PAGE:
E-Gov Startup Offers Citizens Personal Touch

E-Gov Startup Offers Citizens Personal Touch

By William Welsh, Staff Writer


JUNE 12 ? A new electronic government startup is offering local governments a way to send personalized information to constituents about programs, events and services in which they are interested.


Known as "narrowcasting," the targeted e-mail system is the brainchild of Chicago-based Netgov.com, which launched June 9. The information will be delivered to citizens either individually or by interest groups, according to the company.


Narrowcasting is part of a comprehensive citizen-service solution that also includes an action center, resource center and events calendar. These applications provide citizens with ways to report problems, search a directory of government resources and check out upcoming events.


All of the applications are designed to be integrated into existing government Web sites, according to Netgov.com.


"Consumers and businesses are using the Internet in exponentially increasing numbers for commercial transactions and to find useful information," said Bruce Masterson, Netgov's president and chief operating officer. "They expect to use the Internet to conduct business, too. The appeal for constituents is powerful: no more telephone tag, no more driving to the government office, no more waiting in line, no more wondering if the application ever got there."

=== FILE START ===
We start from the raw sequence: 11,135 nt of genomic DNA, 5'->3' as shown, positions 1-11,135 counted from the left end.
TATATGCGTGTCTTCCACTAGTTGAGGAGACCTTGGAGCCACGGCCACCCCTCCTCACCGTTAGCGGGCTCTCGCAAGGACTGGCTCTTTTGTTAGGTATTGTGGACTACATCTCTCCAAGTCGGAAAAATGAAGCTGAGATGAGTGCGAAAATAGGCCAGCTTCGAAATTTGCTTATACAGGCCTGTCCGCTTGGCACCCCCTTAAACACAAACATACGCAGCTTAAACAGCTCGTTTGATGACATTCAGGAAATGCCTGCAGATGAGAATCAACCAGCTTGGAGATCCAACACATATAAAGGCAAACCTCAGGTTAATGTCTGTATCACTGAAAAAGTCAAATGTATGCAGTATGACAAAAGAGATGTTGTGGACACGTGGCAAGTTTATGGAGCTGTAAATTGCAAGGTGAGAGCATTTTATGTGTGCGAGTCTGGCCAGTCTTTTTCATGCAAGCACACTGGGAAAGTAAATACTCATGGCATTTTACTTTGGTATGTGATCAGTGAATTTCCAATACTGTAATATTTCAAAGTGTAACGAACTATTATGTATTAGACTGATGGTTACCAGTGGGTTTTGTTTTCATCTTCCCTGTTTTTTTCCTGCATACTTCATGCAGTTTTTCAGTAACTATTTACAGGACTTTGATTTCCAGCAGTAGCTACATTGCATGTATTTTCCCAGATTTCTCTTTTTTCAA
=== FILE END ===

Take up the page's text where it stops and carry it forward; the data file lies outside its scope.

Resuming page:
Former Indianapolis Mayor Stephen Goldsmith and e-commerce veteran William Lederer are Netgov's chairman and vice chairman, respectively. The new company was formed by the merger of Goldsmith's e-Gov Solutions of Indianapolis and Lederer's AX.com, a government marketplace for the disposition of tax liens, deeds and real estate.


Netgov.com has appointed three former mayors to serve on its advisory board: Ed Rendell of Philadelphia, Kurt Schmoke of Baltimore and Jerry Abramson of Louisville, Ky.


Netgov.com offers local governments assorted services, including citizen-service, business, commerce, payment center, procurement, auction and citizen access. Local governments may choose to compensate the company through licensing fees and transaction or convenience charges paid either by the government or constituents, sponsorships or any combination of these methods.

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